Climate Dynamics

, Volume 38, Issue 11–12, pp 2319–2334 | Cite as

Impact of the Indian part of the summer MJO on West Africa using nudged climate simulations

  • Elsa Mohino
  • Serge Janicot
  • Hervé Douville
  • Laurent Z. X. Li
Original Article

Abstract

Observational evidence suggests a link between the summer Madden Julian Oscillation (MJO) and anomalous convection over West Africa. This link is further studied with the help of the LMDZ atmospheric general circulation model. The approach is based on nudging the model towards the reanalysis in the Asian monsoon region. The simulation successfully captures the convection associated with the summer MJO in the nudging region. Outside this region the model is free to evolve. Over West Africa it simulates convection anomalies that are similar in magnitude, structure, and timing to the observed ones. In accordance with the observations, the simulation shows that 15–20 days after the maximum increase (decrease) of convection in the Indian Ocean there is a significant reduction (increase) in West African convection. The simulation strongly suggests that in addition to the eastward-moving MJO signal, the westward propagation of a convectively coupled equatorial Rossby wave is needed to explain the overall impact of the MJO on convection over West Africa. These results highlight the use of MJO events to potentially predict regional-scale anomalous convection and rainfall spells over West Africa with a time lag of approximately 15–20 days.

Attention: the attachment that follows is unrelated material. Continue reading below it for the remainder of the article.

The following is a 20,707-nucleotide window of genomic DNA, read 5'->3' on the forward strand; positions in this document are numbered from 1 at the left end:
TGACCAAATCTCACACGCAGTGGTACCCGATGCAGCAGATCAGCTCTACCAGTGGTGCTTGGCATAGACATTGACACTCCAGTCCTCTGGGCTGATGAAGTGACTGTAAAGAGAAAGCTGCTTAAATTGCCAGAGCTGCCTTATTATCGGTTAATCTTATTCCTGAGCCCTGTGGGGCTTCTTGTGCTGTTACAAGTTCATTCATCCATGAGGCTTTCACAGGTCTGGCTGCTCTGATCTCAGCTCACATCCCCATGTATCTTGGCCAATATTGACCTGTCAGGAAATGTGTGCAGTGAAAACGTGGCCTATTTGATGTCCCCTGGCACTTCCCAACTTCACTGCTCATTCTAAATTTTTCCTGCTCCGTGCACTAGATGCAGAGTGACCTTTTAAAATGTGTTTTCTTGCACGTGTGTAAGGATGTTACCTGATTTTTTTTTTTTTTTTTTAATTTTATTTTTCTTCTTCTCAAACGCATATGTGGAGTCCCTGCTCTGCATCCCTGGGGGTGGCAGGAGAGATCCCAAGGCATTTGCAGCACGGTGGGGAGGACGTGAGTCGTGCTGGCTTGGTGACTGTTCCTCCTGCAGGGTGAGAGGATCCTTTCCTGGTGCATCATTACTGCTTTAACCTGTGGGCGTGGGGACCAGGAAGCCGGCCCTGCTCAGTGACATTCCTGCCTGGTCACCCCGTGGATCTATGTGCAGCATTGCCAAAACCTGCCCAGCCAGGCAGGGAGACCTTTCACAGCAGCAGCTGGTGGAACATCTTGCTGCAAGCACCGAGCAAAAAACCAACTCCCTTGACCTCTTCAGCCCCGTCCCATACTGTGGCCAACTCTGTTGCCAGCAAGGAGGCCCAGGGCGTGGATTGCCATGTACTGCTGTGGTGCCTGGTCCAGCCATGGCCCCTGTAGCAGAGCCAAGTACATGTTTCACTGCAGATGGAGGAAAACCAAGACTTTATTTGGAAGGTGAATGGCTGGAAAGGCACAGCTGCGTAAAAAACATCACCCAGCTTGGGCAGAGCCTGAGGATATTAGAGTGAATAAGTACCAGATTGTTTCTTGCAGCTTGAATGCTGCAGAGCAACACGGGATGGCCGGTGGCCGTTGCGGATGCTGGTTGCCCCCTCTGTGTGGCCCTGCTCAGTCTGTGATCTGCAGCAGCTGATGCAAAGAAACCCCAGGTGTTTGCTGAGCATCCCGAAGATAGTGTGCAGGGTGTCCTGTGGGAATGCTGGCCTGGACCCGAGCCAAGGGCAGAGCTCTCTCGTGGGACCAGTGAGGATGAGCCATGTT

Keywords

Madden Julian Oscillation West Africa Atmospheric general circulation models Nudging 

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Copyright information

© Springer-Verlag 2011

Authors and Affiliations

  • Elsa Mohino
    • 1
    • 3
  • Serge Janicot
    • 2
  • Hervé Douville
    • 4
  • Laurent Z. X. Li
    • 5
  1. 1.LOCEAN/IPSLUniversité Pierre et Marie CurieParis Cedex 05France
  2. 2.LOCEAN/IPSL, IRDUniversité Pierre et Marie CurieParis Cedex 05France
  3. 3.Universidad de SevillaSevillaSpain
  4. 4.Météo-France/CNRM-GAMEToulouseFrance
  5. 5.LMD/IPSL, CNRSUniversité Pierre et Marie CurieParisFrance

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